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To Cover-up tattooing is a real artistic challenge

The Chapter on Names and Letters should be studied so the beginning tattooist will learn right away the correct procedures when doing inscriptions. Unfortunately, there are just too many tattooists around who know nothing about this and it will be their work which will come to you in need of improving, like a total cover up job. Many of them will be old girlfriends names that were tattooed on in a sudden whim. The only positive thing coming out of this is that most names are usually done small and can be covered up fairly easily. This is good for everyone concerned, being inexpensive for the client and a fast turnover for yourself. There is an unlimited amount of ideas to be used to hide names in. Sometimes the name is within a banner or flag, and the customer might want to keep the original design, but wishes only to be rid of the name in the banner. The name can be reworked into a bunch of flowers and leaves and still maintain much of the original design.

Sometimes, customers may show-up wanting advice in having a tattoo removed, but a little talking on your part may persuade them more towards a good cover-up than actual surgical removal. Oftentimes, a good looking tattoo will be more what they wanted in the first place. It is worth taking the time to show them what you can do and usually they will decide to go for a cover-up. A good professional can take a depressed customer who is embarrassed by their tattoo and turn the mood right around with a decent cover-up. There is a certain amount of satisfaction gained by turning a new person out, who is proud of their new tattoo. This makes a lot of friends and a growing list of clients for yourself.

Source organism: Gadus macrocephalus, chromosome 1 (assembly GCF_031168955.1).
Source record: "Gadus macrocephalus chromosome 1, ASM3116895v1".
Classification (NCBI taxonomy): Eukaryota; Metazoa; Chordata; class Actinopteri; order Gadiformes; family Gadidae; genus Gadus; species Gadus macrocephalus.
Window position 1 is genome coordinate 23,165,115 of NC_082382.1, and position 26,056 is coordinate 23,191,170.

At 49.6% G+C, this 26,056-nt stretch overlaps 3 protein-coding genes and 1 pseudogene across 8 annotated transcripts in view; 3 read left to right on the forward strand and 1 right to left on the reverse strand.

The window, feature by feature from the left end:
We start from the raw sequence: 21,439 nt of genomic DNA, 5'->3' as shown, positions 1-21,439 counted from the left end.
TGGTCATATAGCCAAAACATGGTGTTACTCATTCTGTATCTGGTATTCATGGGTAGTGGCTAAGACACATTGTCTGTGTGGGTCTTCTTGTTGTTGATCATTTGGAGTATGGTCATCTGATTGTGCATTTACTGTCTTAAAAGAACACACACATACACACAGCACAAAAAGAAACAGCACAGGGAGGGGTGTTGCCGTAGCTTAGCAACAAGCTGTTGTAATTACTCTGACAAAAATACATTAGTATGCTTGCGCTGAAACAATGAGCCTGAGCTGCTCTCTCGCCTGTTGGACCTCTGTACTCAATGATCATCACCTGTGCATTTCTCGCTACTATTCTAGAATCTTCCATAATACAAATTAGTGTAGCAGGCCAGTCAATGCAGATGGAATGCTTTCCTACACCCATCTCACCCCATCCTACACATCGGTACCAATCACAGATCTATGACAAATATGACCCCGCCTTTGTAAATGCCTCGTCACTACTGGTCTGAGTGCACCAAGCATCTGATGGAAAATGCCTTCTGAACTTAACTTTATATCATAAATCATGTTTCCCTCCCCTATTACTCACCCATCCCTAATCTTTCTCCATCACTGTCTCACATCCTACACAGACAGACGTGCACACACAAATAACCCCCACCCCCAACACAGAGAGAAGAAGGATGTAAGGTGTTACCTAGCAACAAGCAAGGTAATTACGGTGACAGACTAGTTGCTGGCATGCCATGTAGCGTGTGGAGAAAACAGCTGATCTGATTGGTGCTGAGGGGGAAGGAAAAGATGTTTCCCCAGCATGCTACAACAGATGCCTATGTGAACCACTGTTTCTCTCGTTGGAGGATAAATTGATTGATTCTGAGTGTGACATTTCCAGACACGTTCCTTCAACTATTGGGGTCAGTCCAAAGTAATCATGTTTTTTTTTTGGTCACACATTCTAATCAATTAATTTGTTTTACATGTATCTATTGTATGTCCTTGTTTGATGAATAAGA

Cover-up tattooing is a real artistic challenge. The customers presents a problem, and it is up to you to provide a solution. It is exciting because it keeps you sharp and flexible, and the mind is always being taxed to come up with good solutions that are both acceptable to the customer and meeting all the requirements to do the job correctly.

Tattoo mistakes and how to cover- up an old tattoo

The great feathered tails of peacocks, the dark flowing hair of a Gibson girl or the draping folds of a grim reaper’s cloak are also great design ideas capable of disguising even the worst of tattoos. It’s easy to imagine an old tattoo getting lost and hidden in these designs and still have plenty of artistic license leftover to put
it will be hard to find designs “right out of the box” to cover every situation. This means that designs will have to be modified or adjusted accordingly to fit the job. Maybe a design is perfect but too small, so get it enlarged, or a customer wants a peacock to cover an unusual tattoo, so draw in extra feathers to cover it sufficiently. Be flexible with the chosen design and be brave to change a few lines as the case demands, and eventually, a good eye will be developed to assess the job and provide sure solutions wiin a minimum of
wasted time.